It’s a Sin
Written and created by Russell T Davies
Directed by Peter Hoar
Reporting by Bruce Ward
At one point during the British mini-series, It’s a Sin, a young gay man, in the early days of the AIDS epidemic, asks: “I have a friend who said that injecting battery acid prevented him from getting AIDS. Is that true?”
If the question of injecting battery acid rings a bell (bleach, anyone?), it is not unintentional. While there are, of course, huge differences between the early years of the AIDS pandemic and our current pandemic of COVID-19, the similarities are clear: the desperation to find cures, the uncertainty and fear of contagion, the focus on social behavior and PPEs, and both the overreaction of the public at large, and the lack of action by the government.
Writer/creator Russell T Davies, who also helmed the original UK series, Queer As Folk, is too nuanced a writer to hit us over the head with these comparisons. He and director Peter Hoar allow the viewers to draw our own inferences, dependent upon our experience and knowledge: through a half-seen visual, a whispered conversation, a lesion faintly glimpsed, a scrawled message on a protest sign.
It’s a Sin, a five-part mini-series that premiered to great acclaim (and massive ratings) in the U.K. in January, premieres in the U.S. on February 18, on HBO Max.
The series follows the lives of a group of young gay men and their friends and families, during the early years of the AIDS pandemic, starting in 1981, as the young friends each arrive in London to pursue their dreams of career and romance, and to explore a new-found freedom in their sexual expression. Part Five ends in 1991, as the epidemic has irrevocably seeped into their lives.
While drawing comparisons between the two pandemics is by no means the focus of this powerful series, those of us who lived through that dark era cannot help but notice the two most profound differences between that pandemic and this one: stigma and homophobia.
At a time when AIDS (even before the virus was discovered and named HTLV-III), was considered a gay disease, the stigma towards those with the “gay plague” encompassed all gay men, as well. The difference between the early years of AIDS and COVID-19 couldn’t be starker: when a virus is seen to affect everyone, then everyone is concerned.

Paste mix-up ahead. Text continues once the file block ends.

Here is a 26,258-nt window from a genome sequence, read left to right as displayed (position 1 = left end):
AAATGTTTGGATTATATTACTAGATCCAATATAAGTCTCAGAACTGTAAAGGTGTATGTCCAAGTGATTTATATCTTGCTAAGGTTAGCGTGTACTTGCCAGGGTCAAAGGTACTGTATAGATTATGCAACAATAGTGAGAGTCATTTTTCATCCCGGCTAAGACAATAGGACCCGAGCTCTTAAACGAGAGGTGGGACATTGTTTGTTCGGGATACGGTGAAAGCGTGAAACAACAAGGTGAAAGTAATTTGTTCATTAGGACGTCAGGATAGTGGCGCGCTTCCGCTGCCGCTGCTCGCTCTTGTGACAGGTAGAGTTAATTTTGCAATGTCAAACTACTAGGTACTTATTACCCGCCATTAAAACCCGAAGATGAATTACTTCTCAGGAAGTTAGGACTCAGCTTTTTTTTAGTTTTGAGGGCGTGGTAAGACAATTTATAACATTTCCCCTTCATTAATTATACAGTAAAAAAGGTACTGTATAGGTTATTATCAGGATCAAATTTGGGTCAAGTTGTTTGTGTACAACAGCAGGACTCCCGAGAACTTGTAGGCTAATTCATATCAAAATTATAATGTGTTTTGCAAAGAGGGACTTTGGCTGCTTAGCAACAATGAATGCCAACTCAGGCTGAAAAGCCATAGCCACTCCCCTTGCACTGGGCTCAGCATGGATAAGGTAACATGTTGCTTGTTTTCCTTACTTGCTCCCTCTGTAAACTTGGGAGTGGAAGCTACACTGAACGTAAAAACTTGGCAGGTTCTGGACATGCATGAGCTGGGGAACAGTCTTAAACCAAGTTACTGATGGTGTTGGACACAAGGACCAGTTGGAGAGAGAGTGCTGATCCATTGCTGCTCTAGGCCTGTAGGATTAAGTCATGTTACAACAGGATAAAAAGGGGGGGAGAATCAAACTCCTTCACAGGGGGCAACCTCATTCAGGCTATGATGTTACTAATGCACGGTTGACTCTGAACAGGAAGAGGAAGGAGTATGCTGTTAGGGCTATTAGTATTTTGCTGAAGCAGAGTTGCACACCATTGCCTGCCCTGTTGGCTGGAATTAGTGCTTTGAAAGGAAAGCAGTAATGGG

For those of us who lived during that time, and survived, It’s a Sin may be emotionally triggering. The production gets the details right, and they bring us back: the music, the political atmosphere, the fear. But, because such care is taken in the creation of its characters, the ultimate effect will be, for some, cathartic. It was for me.
With time comes distance. And though there have been a myriad of films and TV series that have explored the early years of the AIDS pandemic, some to great effect, it has been a while since I have seen a production that has so eloquently captured the exuberance and hopefulness of youth, only to see that hope dashed, altered, or challenged, so dramatically.
The advantage of presenting itself as a series (and, in just five hours, an impressively economical one), is that events are allowed to unwrap slowly. We view these events through the eyes of the characters as they are happening.
Witness this exchange, in episode one, depicting early denial:
“You can’t have a gay flu.”“My friend in San Francisco says it’s a plague.” “Don’t be ridiculous. That would be all over the news.“
And, because the series takes great care in the development of its characters, the viewer cares about these people. We identify with them, and we are on the journey with them as information emerges, and then changes, and as the reality begins to hit closer to home.
Home, in fact, is the very essence of this series, in all of its meanings. And like Longtime Companion, It’s a Sin focuses on the bonds among friends, and how, during crisis, those bonds of “chosen families” grow stronger.
What sets It’s a Sin apart from other films and series of its kind, is the attention it gives to creating fully etched human beings, in all of their complexities.
Human beings are neither wholly black-or-white, and Davies is not afraid to explore the gray areas—of not just the young protagonists, but of others in their circle, most notably their parents. By presenting the humanity of its characters, with all of their flaws and fears and sometimes seemingly unforgivable behavior, the series allows the viewer to identify with characters that could easily be written off as one-dimensional.
As expected of the creator of Queer As Folk, Davies also does not shy away from honest depictions of sexuality. And the humor (of which there is plenty) is often both surprising and truthful, and always stems from the honesty of the characterizations.
But where this series succeeds the most is in capturing the interconnectedness among us all, and in presenting a view of “family”, with all its messy and beautiful connotations, whether that family is of blood, or of a chosen family of friends who love and support each other, through both joyful and tragic times.
Whether you were around during the early years of the epidemic, grew up during a time when AIDS became a manageable disease, or are fortunate to be living in the era of PrEP and U=U (Undetectable = Untransmittable), It’s a Sin is sure to spur discussion and debate, and that in itself is invaluable. The series is a powerful addition to the pantheon of AIDS stories that must continue to be told.
Bruce Ward is A&U’s Drama Editor, and he has been writing about the AIDS epidemic since its inception. His plays, Lazarus Syndrome and Decade: Life in the ’80s, have been produced throughout the U.S. Bruce was the original Director of the CDC National AIDS Hotline, and he was honored by POZ magazine as one of 2015’s POZ 100. You may follow him at: bdwardbos.wordpress.com.